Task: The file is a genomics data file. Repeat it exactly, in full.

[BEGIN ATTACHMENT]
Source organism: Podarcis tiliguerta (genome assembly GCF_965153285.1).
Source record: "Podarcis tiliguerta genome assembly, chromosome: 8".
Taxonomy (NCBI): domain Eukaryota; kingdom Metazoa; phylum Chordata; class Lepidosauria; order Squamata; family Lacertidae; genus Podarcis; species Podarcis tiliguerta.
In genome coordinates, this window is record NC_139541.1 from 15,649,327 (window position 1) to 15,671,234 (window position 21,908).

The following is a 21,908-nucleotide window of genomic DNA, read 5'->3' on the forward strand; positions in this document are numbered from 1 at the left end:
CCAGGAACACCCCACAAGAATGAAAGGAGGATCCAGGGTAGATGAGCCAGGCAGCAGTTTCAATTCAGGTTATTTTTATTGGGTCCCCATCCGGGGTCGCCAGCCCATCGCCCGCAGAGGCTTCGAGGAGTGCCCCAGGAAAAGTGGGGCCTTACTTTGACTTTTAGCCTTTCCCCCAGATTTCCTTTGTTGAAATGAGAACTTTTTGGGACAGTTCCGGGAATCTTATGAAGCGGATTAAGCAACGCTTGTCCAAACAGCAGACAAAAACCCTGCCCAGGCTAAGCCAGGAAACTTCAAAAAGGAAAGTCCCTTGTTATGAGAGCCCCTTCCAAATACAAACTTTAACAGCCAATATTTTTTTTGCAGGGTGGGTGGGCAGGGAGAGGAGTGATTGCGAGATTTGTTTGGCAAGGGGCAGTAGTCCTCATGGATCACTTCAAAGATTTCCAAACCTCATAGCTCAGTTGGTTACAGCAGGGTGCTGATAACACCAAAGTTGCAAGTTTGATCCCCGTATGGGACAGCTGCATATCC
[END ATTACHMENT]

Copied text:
Source organism: Podarcis tiliguerta (genome assembly GCF_965153285.1).
Source record: "Podarcis tiliguerta genome assembly, chromosome: 8".
Taxonomy (NCBI): domain Eukaryota; kingdom Metazoa; phylum Chordata; class Lepidosauria; order Squamata; family Lacertidae; genus Podarcis; species Podarcis tiliguerta.
In genome coordinates, this window is record NC_139541.1 from 15,649,327 (window position 1) to 15,671,234 (window position 21,908).

The following is a 21,908-nucleotide window of genomic DNA, read 5'->3' on the forward strand; positions in this document are numbered from 1 at the left end:
CCAGGAACACCCCACAAGAATGAAAGGAGGATCCAGGGTAGATGAGCCAGGCAGCAGTTTCAATTCAGGTTATTTTTATTGGGTCCCCATCCGGGGTCGCCAGCCCATCGCCCGCAGAGGCTTCGAGGAGTGCCCCAGGAAAAGTGGGGCCTTACTTTGACTTTTAGCCTTTCCCCCAGATTTCCTTTGTTGAAATGAGAACTTTTTGGGACAGTTCCGGGAATCTTATGAAGCGGATTAAGCAACGCTTGTCCAAACAGCAGACAAAAACCCTGCCCAGGCTAAGCCAGGAAACTTCAAAAAGGAAAGTCCCTTGTTATGAGAGCCCCTTCCAAATACAAACTTTAACAGCCAATATTTTTTTTGCAGGGTGGGTGGGCAGGGAGAGGAGTGATTGCGAGATTTGTTTGGCAAGGGGCAGTAGTCCTCATGGATCACTTCAAAGATTTCCAAACCTCATAGCTCAGTTGGTTACAGCAGGGTGCTGATAACACCAAAGTTGCAAGTTTGATCCCCGTATGGGACAGCTGCATATCC